Inside the Google employee backlash against the Heritage Foundation

When Google announced an external advisory board for AI projects last week, the company framed the decision as a step forward in accountability. Last year, the company had announced a set of principles for how to build AI tools, and this board, the company suggested, was the next step toward a more transparent Google.

“This group will consider some of Google’s most complex challenges that arise under our AI Principles, like facial recognition and fairness in machine learning, providing diverse perspectives to inform our work,” the company said in an announcement. The board, called the Advanced Technology External Advisory Council (ATEAC), included recognized experts in AI research who had worked in the field for years.

But some members of the new board drew immediate scrutiny, especially Kay Coles James, president of the conservative Heritage Foundation. On social media, some characterized the decision as an attempt to cater to conservatives at the expense of true expertise in the field. By Saturday, one AI expert who was invited to the board had dropped out, vaguely noting that it may not be “the right forum” for the work.

Privately, several Google employees were also livid about the decision to include James, according to sources familiar with the discussions. On internal message boards, employees described James as “intolerant” and the Heritage Foundation as “amazingly wrong” in their policies on topics like climate change, immigration, and, particularly, on issues of LGBTQ equality. A person with James’ views, the employees said, “doesn’t deserve a Google-legitimized platform, and certainly doesn’t belong in any conversation about how Google tech should be applied to the world.”

The conversations turned heated and intensely critical, both of James and of Google leadership, according to sources. Employees criticized Google’s inclusion of James as “horribly negligent or outright malicious” and cited a recent tweet from her on how “powerful nations” were pushing “the radical redefining of sex.” Heritage recently hosted a panel of anti-transgender activists, and it has lobbied against LGBTQ discrimination protections proposed by congressional Democrats. The foundation did not immediately respond to a request for comment.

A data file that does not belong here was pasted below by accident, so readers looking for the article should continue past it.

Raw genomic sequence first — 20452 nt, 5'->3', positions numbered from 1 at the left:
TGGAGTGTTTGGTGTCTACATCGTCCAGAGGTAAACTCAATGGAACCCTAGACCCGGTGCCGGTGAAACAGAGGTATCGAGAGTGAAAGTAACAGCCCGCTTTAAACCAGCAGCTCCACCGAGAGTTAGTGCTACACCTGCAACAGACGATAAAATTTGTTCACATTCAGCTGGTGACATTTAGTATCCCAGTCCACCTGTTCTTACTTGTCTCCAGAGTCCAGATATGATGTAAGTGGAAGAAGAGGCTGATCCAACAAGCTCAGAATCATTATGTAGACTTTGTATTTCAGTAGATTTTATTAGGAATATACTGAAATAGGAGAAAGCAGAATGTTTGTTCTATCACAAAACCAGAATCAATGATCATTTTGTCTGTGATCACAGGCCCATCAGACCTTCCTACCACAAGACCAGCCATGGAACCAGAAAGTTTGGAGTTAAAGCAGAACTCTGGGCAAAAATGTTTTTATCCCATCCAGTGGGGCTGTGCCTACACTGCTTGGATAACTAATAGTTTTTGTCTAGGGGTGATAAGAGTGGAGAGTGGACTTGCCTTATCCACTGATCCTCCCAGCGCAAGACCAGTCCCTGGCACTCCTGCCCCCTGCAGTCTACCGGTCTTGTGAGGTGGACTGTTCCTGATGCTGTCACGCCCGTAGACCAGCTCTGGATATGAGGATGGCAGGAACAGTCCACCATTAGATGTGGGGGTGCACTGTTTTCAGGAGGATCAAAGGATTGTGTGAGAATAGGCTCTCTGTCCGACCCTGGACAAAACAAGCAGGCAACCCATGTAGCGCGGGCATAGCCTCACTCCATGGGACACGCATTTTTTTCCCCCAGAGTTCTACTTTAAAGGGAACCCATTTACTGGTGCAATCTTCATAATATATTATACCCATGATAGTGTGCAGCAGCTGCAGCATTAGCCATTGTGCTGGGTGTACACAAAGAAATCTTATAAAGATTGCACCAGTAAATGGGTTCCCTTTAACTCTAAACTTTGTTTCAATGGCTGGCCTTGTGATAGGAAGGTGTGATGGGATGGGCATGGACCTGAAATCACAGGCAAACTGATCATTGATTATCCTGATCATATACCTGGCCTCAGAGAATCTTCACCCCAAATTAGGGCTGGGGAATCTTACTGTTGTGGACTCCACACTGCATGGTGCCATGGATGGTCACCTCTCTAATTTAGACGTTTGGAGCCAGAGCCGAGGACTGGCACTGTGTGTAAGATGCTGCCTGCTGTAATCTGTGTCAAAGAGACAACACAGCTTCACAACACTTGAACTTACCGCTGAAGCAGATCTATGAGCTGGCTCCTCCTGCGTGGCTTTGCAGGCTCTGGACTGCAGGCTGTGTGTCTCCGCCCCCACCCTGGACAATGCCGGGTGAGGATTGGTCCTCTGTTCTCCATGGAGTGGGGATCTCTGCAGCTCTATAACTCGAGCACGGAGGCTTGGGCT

The employees’ concerns centered on what sort of input the board would have on Google technology. There are already questions about how AI technology could have a disparately negative effect on historically marginalized groups, including the LGBTQ community, and employees worried that the decision could further those problems. “They think that some of our colleagues either do not or should not exist,” one employee wrote.

In its announcement post, the company said the board will hold four meetings, starting this month, and the company will later publish a report on those meetings. It’s not yet clear how much weight executives will give to that report. “We hope this effort will inform both our own work and the broader technology sector,” the announcement read.

The debate at Google wasn’t wholly one-sided. Some employees stepped in to defend the appointment, either as a way to bring more views into the discussion around AI tools or at least as a savvy political maneuver. Those employees have seen James’ appointment as a way to get ahead of the conversation and ease fears about the company, arguing the board was likely “a political creation” and, by necessity, required conservative input. Critics of the board appointment have dismissed the idea as needless pandering.

Notably, just after the controversy over the appointment, President Trump tweeted that he had met with Google CEO Sundar Pichai. The two discussed the company’s work with the United States government. “I just met with Sundar Pichai, President of Google, who is obviously doing quite well,” President Trump tweeted following the meeting, mistaking Pichai’s position. “He stated strongly that he is totally committed to the U.S. Military, not the Chinese Military. [We] also discussed political fairness and various things that Google can do for our Country. Meeting ended very well!”

By Monday, some Google employees had organized against the company’s decision to include James on the AI board. In an open petition, organizers called James “vocally anti-trans, anti-LGBTQ, and anti-immigrant.” The decision to place her on the board, the employees wrote, was a violation of Google’s stated values, and they added that the “potential harms of AI are not evenly distributed, and follow historical patterns of discrimination and exclusion.”

As of press time, 81 Google employees have reportedly endorsed the petition. Google did not respond to a request for comment.

The backlash against James will place Google executives in a bind. Tech companies have faced pressure from both parties in Congress, as lawmakers have struggled with how best to regulate the tech industry. Google, like other companies, has long made overtures to conservative groups: the company was a major sponsor of the conservative CPAC conference last year, provoking internal concerns within Google, but it did not contribute this year. While the decision to bring James on to the board has left some employees furious, backpedaling on the decision might also earn the ire of conservatives who are already critical of the company.

“By appointing James to the ATEAC, Google elevates and endorses her views, implying that hers is a valid perspective worthy of inclusion in its decision making,” the letter from employees reads. “This is unacceptable.”